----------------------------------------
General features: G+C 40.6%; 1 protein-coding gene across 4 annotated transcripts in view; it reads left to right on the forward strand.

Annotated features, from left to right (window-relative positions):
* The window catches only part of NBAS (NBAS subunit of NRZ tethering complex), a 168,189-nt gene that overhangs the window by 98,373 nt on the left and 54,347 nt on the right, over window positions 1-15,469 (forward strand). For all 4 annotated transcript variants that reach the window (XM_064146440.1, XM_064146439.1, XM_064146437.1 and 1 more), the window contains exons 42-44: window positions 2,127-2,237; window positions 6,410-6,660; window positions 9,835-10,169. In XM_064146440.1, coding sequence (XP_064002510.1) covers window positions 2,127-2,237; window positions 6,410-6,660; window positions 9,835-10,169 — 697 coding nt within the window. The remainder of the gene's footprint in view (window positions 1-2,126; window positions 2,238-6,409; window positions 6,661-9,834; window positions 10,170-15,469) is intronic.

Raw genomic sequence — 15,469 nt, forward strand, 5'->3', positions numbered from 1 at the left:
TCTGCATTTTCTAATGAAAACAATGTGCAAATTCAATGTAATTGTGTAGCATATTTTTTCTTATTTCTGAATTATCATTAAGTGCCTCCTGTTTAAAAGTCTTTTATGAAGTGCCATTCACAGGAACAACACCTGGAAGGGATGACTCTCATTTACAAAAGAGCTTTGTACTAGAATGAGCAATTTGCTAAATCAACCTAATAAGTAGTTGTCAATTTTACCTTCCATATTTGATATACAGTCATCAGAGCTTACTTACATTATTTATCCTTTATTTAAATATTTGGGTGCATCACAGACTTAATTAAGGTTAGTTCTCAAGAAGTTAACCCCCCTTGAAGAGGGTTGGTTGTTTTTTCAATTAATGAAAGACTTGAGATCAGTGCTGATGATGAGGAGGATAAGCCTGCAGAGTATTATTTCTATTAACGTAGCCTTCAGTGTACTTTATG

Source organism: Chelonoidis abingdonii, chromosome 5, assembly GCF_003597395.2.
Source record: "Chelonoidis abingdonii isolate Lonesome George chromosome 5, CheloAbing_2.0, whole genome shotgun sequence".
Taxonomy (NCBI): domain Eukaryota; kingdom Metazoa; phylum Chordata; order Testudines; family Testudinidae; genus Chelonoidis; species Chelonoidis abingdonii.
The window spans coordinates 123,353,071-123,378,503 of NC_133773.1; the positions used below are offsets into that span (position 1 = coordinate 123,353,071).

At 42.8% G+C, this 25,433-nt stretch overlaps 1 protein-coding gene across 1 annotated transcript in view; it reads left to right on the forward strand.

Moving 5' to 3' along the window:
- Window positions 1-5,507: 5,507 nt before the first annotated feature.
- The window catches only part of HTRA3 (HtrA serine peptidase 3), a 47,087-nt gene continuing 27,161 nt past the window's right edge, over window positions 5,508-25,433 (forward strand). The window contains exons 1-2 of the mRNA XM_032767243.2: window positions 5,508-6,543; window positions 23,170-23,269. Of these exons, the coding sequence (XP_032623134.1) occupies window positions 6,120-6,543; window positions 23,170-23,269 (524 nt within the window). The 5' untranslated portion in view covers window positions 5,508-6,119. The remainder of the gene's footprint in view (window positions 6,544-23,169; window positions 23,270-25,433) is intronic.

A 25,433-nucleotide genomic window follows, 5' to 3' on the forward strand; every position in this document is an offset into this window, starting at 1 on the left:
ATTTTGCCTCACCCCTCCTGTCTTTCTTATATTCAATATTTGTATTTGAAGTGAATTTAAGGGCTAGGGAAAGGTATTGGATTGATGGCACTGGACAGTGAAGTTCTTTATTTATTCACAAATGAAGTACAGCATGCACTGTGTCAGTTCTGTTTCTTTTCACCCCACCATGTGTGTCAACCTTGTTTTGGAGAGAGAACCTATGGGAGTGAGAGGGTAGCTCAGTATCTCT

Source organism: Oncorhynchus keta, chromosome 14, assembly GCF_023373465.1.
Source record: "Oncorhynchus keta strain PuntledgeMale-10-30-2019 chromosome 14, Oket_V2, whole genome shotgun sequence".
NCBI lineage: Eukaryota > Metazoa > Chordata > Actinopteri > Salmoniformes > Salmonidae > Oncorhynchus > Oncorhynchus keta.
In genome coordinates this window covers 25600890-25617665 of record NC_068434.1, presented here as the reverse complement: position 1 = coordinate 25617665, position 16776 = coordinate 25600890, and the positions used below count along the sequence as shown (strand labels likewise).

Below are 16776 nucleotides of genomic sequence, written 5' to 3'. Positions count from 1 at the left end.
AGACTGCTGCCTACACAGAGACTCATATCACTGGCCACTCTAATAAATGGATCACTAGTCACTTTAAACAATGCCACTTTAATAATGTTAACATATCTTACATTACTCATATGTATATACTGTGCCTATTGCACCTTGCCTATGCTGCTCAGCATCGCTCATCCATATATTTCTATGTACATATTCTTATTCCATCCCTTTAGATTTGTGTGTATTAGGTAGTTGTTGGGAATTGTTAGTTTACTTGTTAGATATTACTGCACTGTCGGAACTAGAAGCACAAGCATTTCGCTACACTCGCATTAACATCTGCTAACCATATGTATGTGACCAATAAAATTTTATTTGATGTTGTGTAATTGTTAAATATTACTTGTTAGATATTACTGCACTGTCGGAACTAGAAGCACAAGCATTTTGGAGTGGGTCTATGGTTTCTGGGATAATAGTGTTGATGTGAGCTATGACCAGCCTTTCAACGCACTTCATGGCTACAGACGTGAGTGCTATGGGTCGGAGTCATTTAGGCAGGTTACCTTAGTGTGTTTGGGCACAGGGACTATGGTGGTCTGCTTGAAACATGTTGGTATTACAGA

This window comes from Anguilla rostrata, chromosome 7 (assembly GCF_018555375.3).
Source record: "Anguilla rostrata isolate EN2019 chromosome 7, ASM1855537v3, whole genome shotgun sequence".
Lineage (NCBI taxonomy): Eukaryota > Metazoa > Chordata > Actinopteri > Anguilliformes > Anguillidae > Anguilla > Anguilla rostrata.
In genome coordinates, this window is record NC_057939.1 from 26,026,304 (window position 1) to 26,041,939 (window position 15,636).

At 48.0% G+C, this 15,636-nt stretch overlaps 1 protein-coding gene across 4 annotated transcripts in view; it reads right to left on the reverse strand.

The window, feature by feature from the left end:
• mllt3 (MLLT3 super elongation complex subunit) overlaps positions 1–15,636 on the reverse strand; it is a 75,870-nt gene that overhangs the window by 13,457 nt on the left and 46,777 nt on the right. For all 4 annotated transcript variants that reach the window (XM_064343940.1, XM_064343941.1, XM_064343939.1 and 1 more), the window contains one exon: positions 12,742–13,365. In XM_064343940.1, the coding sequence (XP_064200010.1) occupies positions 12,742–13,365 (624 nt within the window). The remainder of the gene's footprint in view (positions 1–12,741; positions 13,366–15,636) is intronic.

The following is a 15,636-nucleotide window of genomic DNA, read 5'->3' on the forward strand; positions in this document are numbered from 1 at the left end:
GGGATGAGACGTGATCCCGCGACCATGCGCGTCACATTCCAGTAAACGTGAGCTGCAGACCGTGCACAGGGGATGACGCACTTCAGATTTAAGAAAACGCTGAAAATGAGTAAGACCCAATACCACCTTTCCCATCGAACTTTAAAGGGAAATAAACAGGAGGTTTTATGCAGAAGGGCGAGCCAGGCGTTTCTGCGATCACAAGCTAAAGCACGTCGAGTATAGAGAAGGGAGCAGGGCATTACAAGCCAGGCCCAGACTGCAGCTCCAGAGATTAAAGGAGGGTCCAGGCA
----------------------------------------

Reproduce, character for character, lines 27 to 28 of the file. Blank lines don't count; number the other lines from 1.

The window, feature by feature from the left end:
• mllt3 (MLLT3 super elongation complex subunit) overlaps positions 1–15,636 on the reverse strand; it is a 75,870-nt gene that overhangs the window by 13,457 nt on the left and 46,777 nt on the right. For all 4 annotated transcript variants that reach the window (XM_064343940.1, XM_064343941.1, XM_064343939.1 and 1 more), the window contains one exon: positions 12,742–13,365. In XM_064343940.1, the coding sequence (XP_064200010.1) occupies positions 12,742–13,365 (624 nt within the window). The remainder of the gene's footprint in view (positions 1–12,741; positions 13,366–15,636) is intronic.